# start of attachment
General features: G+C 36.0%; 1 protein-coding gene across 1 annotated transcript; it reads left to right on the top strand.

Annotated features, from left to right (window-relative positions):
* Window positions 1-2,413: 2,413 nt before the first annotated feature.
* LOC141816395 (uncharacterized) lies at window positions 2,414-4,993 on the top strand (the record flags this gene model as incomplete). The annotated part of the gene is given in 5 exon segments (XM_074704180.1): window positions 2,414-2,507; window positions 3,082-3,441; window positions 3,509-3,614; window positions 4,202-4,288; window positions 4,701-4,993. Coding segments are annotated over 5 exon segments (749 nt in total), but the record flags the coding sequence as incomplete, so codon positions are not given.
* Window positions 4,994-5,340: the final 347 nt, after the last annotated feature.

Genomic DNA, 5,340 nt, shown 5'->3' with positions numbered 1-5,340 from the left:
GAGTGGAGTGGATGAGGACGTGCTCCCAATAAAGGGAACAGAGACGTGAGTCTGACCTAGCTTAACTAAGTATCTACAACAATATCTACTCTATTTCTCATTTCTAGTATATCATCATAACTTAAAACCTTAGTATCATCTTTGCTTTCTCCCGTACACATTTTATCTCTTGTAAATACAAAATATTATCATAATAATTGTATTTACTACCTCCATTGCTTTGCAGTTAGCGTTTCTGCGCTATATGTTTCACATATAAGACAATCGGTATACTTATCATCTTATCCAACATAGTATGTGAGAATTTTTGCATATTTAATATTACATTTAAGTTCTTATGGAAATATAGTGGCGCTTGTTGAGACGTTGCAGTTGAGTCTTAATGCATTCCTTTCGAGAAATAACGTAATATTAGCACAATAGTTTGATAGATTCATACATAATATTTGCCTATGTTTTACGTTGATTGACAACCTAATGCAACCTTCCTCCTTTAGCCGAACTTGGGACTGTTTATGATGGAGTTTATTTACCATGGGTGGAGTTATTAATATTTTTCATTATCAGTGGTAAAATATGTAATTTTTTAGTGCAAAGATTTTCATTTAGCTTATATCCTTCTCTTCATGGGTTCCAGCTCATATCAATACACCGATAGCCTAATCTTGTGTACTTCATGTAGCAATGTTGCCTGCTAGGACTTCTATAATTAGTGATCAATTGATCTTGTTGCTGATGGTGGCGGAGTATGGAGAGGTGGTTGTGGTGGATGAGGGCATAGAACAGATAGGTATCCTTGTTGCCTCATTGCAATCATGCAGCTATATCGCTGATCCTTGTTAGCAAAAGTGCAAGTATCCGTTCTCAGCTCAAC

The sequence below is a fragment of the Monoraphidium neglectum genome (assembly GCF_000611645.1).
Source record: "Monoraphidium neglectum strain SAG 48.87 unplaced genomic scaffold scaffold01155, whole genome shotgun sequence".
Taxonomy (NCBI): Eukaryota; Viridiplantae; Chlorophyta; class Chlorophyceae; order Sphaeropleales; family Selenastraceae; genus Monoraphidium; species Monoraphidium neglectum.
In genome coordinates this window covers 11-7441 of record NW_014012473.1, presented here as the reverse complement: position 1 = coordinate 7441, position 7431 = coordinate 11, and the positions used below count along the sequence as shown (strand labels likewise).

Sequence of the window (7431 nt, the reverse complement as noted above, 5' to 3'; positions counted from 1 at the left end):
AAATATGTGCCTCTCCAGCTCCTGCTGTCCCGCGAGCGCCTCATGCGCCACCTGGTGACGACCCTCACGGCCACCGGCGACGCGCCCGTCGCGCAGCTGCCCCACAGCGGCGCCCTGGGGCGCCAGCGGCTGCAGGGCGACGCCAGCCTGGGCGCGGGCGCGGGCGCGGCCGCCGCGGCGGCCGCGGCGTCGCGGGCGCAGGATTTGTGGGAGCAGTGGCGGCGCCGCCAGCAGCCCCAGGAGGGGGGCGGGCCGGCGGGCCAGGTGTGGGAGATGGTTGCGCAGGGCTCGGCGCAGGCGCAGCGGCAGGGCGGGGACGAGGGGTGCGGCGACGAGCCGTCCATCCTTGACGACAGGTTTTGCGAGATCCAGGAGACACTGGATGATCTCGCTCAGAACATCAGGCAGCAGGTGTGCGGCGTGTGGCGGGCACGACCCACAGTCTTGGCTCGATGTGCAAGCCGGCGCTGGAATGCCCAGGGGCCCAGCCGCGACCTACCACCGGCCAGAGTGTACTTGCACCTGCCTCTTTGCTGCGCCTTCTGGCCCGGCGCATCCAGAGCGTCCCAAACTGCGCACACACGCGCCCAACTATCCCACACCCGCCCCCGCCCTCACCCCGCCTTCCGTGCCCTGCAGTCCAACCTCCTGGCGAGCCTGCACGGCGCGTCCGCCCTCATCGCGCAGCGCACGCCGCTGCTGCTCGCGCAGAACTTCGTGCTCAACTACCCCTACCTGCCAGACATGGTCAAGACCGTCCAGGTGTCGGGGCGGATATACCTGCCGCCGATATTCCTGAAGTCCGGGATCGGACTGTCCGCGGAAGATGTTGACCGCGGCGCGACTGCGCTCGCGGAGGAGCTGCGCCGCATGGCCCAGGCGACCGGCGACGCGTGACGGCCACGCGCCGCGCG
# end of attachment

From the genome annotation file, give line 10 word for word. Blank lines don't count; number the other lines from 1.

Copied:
Taxonomy (NCBI): Eukaryota; Viridiplantae; Chlorophyta; class Chlorophyceae; order Sphaeropleales; family Selenastraceae; genus Monoraphidium; species Monoraphidium neglectum.